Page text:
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Samantha Foxx’s wellness journey started with her making her own shea butter and skin-care products, and it eventually led to her starting a farm.
“I took a class in urban farming at Cooperative Extension. The class was vital in determining how I changed my business,” Foxx said. “Total wellness is what I want to go for.”
Foxx is the owner of Mother’s Finest Urban Family Farms, which grows or makes a variety of products, including elderberry syrup, tonics, chile peppers and watermelon.
Foxx, 39, used to work in salons, first doing hair, then makeup. “I had a real passion for makeup, because I saw that it made people feel good. That kind of ties into what I’m doing now.”
Foxx has become a regular vendor at the Fairgrounds Farmers Market and Winston Junction Market every Saturday.
She also sells a lot of her produce through Let It Grow Produce, which has been doing Wednesday and Saturday pop-ups at Stella Brew on Hawthorne Road.
She grows a variety of food in her yard in Ogburn Station and also leases more land elsewhere. She has mushroom and worm composts for fertilizer. “I don’t use any sprays,” she said. “I want everything to be as natural as possible.”
In addition to chiles and watermelon, she grows collard greens, mustard greens, okra and tomatoes. She has begun keeping bees for honey. She has more than a dozen chickens that produce eggs. She raises a few quails for eggs, too.
She grows elderberries for her most popular product, elderberry syrup, which many people take to fight off colds and other illnesses — though she has to supplement her crop with purchased berries.
She also sells a “fire tonic” that’s made with her peppers. “It starts with my chile peppers and has a lot of herbs in it,” Foxx said. “People like to take it for congestion, for their metabolism. It has a kick to it, but people like it. People can turn it into a dressing by adding olive oil, and put it on salads. Or you can just drink it straight.”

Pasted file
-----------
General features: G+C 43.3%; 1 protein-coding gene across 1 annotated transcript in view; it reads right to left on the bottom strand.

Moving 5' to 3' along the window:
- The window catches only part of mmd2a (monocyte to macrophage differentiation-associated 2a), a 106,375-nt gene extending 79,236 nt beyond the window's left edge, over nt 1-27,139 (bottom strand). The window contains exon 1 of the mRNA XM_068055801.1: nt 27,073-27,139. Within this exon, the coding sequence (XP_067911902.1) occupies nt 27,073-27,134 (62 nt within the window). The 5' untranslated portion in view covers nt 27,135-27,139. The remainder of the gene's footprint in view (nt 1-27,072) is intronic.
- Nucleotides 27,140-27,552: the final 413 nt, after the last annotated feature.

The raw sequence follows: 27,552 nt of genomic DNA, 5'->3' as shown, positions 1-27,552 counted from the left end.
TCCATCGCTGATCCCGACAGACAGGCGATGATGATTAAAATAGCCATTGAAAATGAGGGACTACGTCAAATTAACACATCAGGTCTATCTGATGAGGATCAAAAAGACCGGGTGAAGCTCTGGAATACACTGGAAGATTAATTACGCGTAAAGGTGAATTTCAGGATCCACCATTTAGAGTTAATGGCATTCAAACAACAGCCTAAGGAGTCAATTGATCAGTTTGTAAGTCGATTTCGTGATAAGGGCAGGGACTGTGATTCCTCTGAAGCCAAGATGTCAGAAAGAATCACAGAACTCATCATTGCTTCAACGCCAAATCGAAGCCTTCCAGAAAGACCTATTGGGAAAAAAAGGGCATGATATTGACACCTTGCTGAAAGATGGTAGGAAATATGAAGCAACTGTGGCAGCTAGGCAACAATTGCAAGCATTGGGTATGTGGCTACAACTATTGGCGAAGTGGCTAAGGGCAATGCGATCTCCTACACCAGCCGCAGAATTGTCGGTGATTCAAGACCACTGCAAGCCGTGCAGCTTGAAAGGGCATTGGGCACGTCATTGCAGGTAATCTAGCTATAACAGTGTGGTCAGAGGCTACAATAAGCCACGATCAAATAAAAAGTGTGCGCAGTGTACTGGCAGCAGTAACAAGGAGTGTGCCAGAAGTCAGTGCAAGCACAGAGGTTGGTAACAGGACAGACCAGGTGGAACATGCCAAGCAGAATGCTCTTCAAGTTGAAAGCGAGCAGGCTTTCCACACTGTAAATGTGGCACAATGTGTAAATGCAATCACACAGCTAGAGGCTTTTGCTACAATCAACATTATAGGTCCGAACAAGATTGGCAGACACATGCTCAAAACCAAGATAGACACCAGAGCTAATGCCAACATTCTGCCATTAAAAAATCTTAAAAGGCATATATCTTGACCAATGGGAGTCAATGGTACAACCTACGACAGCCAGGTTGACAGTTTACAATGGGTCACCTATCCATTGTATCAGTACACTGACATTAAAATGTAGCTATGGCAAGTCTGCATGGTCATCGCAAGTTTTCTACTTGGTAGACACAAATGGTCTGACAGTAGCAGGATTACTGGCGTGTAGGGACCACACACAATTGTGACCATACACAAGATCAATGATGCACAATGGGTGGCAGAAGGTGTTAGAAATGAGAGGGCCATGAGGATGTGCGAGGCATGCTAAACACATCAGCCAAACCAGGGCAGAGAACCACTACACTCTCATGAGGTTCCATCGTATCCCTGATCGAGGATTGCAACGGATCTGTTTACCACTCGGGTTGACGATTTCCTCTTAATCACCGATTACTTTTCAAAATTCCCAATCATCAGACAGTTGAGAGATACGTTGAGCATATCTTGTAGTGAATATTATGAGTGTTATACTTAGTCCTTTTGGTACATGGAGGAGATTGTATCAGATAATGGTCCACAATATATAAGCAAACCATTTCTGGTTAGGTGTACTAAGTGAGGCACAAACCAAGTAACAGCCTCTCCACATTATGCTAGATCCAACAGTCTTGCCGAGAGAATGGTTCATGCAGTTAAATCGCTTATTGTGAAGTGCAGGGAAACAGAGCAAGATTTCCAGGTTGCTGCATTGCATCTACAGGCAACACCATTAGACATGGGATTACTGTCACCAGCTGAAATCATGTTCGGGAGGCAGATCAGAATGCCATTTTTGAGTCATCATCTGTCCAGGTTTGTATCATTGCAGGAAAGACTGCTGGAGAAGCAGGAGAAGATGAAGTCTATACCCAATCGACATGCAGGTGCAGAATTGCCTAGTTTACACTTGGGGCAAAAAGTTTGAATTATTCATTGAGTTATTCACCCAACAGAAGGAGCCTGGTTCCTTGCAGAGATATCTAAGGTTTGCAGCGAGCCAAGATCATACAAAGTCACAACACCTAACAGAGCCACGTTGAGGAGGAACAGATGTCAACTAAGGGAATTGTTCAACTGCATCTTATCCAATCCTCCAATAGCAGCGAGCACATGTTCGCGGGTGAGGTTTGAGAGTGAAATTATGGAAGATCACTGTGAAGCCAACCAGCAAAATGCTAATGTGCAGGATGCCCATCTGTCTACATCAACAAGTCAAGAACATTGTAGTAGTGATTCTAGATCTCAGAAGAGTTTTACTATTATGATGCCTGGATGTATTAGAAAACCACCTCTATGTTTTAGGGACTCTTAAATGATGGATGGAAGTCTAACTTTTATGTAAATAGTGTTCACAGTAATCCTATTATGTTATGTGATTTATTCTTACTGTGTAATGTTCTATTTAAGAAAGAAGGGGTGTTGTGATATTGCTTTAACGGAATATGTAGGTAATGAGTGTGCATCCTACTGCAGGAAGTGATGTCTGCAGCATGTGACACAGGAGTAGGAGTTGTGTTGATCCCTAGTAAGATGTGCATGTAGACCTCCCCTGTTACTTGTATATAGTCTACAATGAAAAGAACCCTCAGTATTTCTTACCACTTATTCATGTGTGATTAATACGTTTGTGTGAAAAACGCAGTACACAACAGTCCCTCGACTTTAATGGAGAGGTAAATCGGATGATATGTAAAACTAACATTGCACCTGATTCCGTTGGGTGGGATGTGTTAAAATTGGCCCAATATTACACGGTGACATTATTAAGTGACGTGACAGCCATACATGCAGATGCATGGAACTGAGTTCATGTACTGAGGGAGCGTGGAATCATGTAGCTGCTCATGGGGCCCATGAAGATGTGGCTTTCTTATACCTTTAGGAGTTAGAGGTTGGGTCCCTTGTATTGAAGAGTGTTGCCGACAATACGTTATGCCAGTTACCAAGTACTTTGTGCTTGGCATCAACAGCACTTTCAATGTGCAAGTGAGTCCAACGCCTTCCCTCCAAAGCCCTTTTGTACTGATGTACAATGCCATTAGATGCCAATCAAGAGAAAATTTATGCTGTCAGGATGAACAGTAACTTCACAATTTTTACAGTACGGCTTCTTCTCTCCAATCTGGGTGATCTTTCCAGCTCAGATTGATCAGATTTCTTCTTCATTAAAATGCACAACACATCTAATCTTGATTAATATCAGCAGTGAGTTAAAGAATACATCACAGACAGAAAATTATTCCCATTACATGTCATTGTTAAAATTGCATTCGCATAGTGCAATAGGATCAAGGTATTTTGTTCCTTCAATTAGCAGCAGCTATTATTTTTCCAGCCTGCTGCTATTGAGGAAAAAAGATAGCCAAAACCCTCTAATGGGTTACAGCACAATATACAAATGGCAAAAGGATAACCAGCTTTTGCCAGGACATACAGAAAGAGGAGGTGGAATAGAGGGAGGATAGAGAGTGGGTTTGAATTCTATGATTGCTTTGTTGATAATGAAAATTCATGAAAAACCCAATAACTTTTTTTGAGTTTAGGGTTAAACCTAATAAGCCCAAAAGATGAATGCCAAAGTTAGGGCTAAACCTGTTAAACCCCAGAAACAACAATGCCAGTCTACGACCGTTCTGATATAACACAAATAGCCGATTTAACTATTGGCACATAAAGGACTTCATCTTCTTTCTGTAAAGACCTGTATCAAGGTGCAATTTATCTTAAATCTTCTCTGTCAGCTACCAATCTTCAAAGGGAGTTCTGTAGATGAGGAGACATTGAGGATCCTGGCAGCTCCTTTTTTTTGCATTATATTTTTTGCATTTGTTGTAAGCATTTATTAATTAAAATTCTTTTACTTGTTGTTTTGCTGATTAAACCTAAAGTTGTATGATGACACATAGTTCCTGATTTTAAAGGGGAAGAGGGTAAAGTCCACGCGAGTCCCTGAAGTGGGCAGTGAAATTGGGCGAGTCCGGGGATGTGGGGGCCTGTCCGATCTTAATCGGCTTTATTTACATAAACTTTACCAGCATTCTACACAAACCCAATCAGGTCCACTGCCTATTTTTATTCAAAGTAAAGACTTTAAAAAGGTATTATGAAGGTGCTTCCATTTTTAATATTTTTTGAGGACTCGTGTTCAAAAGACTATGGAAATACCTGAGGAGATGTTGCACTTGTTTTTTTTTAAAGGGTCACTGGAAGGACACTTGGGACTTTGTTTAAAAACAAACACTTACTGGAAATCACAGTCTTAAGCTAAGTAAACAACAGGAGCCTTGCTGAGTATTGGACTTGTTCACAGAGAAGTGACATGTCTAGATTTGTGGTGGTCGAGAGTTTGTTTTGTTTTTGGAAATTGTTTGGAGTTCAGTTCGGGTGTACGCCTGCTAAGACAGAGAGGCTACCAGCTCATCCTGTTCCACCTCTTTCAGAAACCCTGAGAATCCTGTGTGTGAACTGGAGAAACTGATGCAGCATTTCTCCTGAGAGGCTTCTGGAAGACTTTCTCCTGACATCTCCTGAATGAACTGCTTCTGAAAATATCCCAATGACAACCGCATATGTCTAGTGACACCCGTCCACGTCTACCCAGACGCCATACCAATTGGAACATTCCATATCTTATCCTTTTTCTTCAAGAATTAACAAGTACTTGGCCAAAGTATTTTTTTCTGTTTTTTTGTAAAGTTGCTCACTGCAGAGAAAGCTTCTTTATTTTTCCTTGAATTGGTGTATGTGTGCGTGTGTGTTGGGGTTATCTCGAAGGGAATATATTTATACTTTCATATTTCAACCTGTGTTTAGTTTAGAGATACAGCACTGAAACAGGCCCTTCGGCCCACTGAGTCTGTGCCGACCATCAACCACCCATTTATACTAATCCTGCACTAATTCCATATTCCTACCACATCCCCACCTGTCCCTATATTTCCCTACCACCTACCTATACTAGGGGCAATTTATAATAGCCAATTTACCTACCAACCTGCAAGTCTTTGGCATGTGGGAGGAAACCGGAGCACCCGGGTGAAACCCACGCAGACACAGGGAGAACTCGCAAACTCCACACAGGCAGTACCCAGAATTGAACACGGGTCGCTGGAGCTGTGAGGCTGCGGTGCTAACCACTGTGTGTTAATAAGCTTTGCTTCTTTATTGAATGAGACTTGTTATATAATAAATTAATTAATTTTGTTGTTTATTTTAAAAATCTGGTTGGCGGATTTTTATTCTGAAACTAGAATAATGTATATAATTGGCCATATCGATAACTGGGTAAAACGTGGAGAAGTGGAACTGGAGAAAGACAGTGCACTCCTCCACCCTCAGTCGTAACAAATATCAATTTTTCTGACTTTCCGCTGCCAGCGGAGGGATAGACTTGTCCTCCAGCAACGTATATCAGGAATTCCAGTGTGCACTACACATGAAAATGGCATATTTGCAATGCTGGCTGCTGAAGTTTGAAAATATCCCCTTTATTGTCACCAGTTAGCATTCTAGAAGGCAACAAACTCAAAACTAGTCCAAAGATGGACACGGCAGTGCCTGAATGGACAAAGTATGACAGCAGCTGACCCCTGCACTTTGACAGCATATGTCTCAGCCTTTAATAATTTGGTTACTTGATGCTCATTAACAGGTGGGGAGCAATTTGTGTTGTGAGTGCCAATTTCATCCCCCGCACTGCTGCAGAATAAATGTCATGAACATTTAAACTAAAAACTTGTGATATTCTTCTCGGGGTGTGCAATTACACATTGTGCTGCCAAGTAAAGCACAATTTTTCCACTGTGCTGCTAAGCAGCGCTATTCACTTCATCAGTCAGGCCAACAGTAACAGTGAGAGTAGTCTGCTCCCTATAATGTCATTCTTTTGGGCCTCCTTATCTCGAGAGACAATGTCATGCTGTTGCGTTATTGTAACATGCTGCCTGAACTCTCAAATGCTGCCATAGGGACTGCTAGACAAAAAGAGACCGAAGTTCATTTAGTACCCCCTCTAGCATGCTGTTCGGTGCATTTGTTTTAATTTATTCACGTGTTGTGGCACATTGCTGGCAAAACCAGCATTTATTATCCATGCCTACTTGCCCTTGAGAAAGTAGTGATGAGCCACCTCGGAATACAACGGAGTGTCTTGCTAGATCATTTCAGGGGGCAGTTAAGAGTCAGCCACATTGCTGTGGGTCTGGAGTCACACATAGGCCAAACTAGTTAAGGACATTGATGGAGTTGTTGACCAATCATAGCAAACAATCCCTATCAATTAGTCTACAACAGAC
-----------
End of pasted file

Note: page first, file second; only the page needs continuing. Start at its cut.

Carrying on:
Scotch bonnet and other fiery peppers are everywhere in her garden. “My dad is West Indian. That’s why I like the Scotch bonnets. It represents part of my culture,” she said. She has begun growing other Caribbean herbs in hopes of selling her own jerk seasoning.
Though she sells a lot of fresh produce, she also has a lot of value-added products — a way of adding to her revenue and ensuring that she has merchandise to sell during the winter months. Those products include lip balm, incense and handmade soap. Not all of her ingredients come from her garden, but a lot of them contain something she has grown. “I like to think it all starts in the garden,” she said.
She makes tea from her hibiscus and marigold plants. She grows sage to make smudge sticks, used by many indigenous people to burn for spiritual cleansing or blessing. Many of her herbs are medicinal.
“I’m really into wellness,” Foxx said. “I experienced death in my family, and my grandmother having cancer. For everybody and for myself, I want to be as well as possible. And I want to teach that to my kids.”
She likes farming partly because it allows her to spend time with her husband, Derrick Monk, and their three children. “It’s a therapeutic thing,” she said of farming. “And I really love the freedom. This gives me the flexibility for raising my kids, and it’s something I can do with my family.”